• $\begingroup$ square, a running average is a cheap way to do some LPFing in the time domain. if you're doing a VU meter, you might just do it with a biquad to simulate the "meter ballistics". and if you're doing this in an 8-bit microcontroller, i hope you have a multiply instruction and some 16-bit arithmetic instructions. otherwise things will get real slow in the computation. $\endgroup$ – robert bristow-johnson Jun 16 '16 at 23:22
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This answer provides a quick introduction to decimation concepts and CIC filters which I would consider as one solution given the description.

Bottom Line First


Given your use of a microcontroller, (implied emphasis on minimizing resources), and that you indicated you do not need a high performance filter- consider doing everything with Cascade-Integrator-Comb (CIC) structures: They have unity gain coefficients and require NO multipliers! They can also provide something very important you should consider doing: decimation.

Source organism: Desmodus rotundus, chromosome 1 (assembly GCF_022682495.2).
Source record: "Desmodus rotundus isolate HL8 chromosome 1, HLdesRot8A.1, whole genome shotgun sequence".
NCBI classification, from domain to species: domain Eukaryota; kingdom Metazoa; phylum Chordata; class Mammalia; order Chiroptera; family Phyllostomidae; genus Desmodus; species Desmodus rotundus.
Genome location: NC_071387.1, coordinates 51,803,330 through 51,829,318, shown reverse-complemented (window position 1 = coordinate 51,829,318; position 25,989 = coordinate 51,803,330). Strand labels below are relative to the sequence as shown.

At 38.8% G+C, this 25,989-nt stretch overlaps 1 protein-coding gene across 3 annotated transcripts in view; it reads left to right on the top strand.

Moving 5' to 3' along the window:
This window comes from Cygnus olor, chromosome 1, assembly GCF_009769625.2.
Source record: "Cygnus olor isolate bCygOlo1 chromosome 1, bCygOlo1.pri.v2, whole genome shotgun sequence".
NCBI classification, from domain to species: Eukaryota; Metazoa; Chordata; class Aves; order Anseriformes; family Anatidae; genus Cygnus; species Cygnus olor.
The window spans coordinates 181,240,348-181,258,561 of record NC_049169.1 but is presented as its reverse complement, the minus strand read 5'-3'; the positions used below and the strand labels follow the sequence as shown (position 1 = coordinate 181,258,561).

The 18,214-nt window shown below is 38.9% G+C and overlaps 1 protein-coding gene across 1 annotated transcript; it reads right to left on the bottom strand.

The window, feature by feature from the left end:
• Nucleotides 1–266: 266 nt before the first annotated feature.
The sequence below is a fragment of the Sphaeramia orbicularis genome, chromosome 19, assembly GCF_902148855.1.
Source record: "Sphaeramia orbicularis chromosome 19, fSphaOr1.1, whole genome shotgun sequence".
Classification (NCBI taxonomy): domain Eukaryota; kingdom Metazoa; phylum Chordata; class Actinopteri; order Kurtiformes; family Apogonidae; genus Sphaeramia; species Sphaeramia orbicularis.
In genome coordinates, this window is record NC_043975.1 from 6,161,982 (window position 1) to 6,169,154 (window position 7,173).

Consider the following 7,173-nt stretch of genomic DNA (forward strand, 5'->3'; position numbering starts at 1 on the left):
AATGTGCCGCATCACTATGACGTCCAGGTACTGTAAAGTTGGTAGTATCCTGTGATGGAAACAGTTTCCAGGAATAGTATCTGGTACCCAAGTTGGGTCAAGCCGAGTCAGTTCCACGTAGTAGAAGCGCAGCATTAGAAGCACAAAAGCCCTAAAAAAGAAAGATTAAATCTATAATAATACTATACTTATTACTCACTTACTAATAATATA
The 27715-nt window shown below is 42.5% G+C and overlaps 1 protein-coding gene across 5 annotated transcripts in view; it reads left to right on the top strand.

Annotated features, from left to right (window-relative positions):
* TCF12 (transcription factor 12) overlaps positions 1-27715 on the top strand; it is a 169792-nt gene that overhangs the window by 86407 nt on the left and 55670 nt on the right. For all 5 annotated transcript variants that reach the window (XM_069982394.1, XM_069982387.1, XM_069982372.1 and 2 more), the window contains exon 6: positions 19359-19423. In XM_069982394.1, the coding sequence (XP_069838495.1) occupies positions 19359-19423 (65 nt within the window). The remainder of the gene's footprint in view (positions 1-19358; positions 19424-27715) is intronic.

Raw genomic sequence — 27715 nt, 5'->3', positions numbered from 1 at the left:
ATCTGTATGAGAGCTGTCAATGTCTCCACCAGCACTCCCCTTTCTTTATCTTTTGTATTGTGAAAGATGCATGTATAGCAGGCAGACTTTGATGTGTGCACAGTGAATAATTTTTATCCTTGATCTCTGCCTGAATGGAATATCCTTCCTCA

Decimate by 64:

Skipping to a possible solution for you, first decimate your signal using a 2nd Order CIC decimator such as the structure I show below, which will take your 9.5KHz signal down to a $9.5KHz/8= 1187.5$ Hz sample rate. Follow this with an identical CIC decimator to reduce the sampling rate to 148.4 Hz.

enter image description here

The decimator above does low pass filter the input signal, with the equivalent frequency response plotted below, relative to the input sampling rate (1 on the Normalized Frequency domain is half the sampling rate ($F_s/2$ or 4.75 KHz.). This is a pre-filter but no-where near the 8Hz cutoff desired; The first null appears at 148.4 Hz and the -3dB rejection point is at 47.5 Hz. The upper envelope of the $\textrm{sinc}^2$ response shown approximates a $1/f^2$ roll-off or 2nd order response.

enter image description here

Simple Moving Average LPF:

With this lower rate signal, design your 8 Hz LPF. You could consider here a simplest solution of using just a cascade of 4 sample moving averages, with some bit shifting to scale back the level, as follows: